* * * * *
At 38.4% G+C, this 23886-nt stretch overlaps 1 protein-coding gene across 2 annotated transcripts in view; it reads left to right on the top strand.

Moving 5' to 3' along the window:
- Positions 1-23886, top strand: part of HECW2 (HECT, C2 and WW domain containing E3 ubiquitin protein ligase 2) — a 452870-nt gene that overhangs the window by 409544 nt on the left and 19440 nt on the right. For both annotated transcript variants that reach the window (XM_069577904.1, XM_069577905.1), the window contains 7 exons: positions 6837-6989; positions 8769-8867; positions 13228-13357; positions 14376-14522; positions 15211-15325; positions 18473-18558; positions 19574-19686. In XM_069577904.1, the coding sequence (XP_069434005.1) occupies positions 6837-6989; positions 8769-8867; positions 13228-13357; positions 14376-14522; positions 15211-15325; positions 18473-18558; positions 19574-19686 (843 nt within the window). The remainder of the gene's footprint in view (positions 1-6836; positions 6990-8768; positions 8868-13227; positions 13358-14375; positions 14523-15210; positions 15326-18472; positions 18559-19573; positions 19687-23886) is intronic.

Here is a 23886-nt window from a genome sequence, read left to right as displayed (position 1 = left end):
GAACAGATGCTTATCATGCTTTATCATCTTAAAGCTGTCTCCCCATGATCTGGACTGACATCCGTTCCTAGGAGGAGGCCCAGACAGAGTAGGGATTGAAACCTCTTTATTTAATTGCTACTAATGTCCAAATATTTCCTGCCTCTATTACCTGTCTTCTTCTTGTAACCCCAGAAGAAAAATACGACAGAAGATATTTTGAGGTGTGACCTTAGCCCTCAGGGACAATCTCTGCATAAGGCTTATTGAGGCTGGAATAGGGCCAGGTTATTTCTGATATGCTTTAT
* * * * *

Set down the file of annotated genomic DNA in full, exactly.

At 38.4% G+C, this 23886-nt stretch overlaps 1 protein-coding gene across 2 annotated transcripts in view; it reads left to right on the top strand.

Moving 5' to 3' along the window:
- Positions 1-23886, top strand: part of HECW2 (HECT, C2 and WW domain containing E3 ubiquitin protein ligase 2) — a 452870-nt gene that overhangs the window by 409544 nt on the left and 19440 nt on the right. For both annotated transcript variants that reach the window (XM_069577904.1, XM_069577905.1), the window contains 7 exons: positions 6837-6989; positions 8769-8867; positions 13228-13357; positions 14376-14522; positions 15211-15325; positions 18473-18558; positions 19574-19686. In XM_069577904.1, the coding sequence (XP_069434005.1) occupies positions 6837-6989; positions 8769-8867; positions 13228-13357; positions 14376-14522; positions 15211-15325; positions 18473-18558; positions 19574-19686 (843 nt within the window). The remainder of the gene's footprint in view (positions 1-6836; positions 6990-8768; positions 8868-13227; positions 13358-14375; positions 14523-15210; positions 15326-18472; positions 18559-19573; positions 19687-23886) is intronic.

Here is a 23886-nt window from a genome sequence, read left to right as displayed (position 1 = left end):
GAACAGATGCTTATCATGCTTTATCATCTTAAAGCTGTCTCCCCATGATCTGGACTGACATCCGTTCCTAGGAGGAGGCCCAGACAGAGTAGGGATTGAAACCTCTTTATTTAATTGCTACTAATGTCCAAATATTTCCTGCCTCTATTACCTGTCTTCTTCTTGTAACCCCAGAAGAAAAATACGACAGAAGATATTTTGAGGTGTGACCTTAGCCCTCAGGGACAATCTCTGCATAAGGCTTATTGAGGCTGGAATAGGGCCAGGTTATTTCTGATATGCTTTAT